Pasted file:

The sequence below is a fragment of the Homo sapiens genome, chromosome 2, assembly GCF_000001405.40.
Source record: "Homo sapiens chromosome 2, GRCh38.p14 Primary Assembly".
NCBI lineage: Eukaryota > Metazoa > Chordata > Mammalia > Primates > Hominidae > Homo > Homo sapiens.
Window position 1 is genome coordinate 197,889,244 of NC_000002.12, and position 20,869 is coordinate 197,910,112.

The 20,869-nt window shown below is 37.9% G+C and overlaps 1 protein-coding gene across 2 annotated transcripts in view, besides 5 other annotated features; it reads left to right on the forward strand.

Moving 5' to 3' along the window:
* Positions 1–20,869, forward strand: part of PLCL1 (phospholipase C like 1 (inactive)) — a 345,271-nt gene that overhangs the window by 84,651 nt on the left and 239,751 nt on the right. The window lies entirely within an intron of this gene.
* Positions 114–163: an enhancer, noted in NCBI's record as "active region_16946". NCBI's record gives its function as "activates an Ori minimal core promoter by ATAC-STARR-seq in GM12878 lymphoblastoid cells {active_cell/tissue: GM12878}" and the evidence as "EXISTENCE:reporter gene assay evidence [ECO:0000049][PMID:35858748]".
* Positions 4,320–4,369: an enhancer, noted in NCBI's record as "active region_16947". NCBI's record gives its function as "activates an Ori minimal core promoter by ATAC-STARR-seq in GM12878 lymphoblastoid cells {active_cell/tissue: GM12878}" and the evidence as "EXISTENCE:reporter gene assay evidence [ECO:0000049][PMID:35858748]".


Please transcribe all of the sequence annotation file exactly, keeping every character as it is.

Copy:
The sequence below is a fragment of the Homo sapiens genome, chromosome 2, assembly GCF_000001405.40.
Source record: "Homo sapiens chromosome 2, GRCh38.p14 Primary Assembly".
NCBI lineage: Eukaryota > Metazoa > Chordata > Mammalia > Primates > Hominidae > Homo > Homo sapiens.
Window position 1 is genome coordinate 197,889,244 of NC_000002.12, and position 20,869 is coordinate 197,910,112.

The 20,869-nt window shown below is 37.9% G+C and overlaps 1 protein-coding gene across 2 annotated transcripts in view, besides 5 other annotated features; it reads left to right on the forward strand.

Moving 5' to 3' along the window:
* Positions 1–20,869, forward strand: part of PLCL1 (phospholipase C like 1 (inactive)) — a 345,271-nt gene that overhangs the window by 84,651 nt on the left and 239,751 nt on the right. The window lies entirely within an intron of this gene.
* Positions 114–163: an enhancer, noted in NCBI's record as "active region_16946". NCBI's record gives its function as "activates an Ori minimal core promoter by ATAC-STARR-seq in GM12878 lymphoblastoid cells {active_cell/tissue: GM12878}" and the evidence as "EXISTENCE:reporter gene assay evidence [ECO:0000049][PMID:35858748]".
* Positions 4,320–4,369: an enhancer, noted in NCBI's record as "active region_16947". NCBI's record gives its function as "activates an Ori minimal core promoter by ATAC-STARR-seq in GM12878 lymphoblastoid cells {active_cell/tissue: GM12878}" and the evidence as "EXISTENCE:reporter gene assay evidence [ECO:0000049][PMID:35858748]".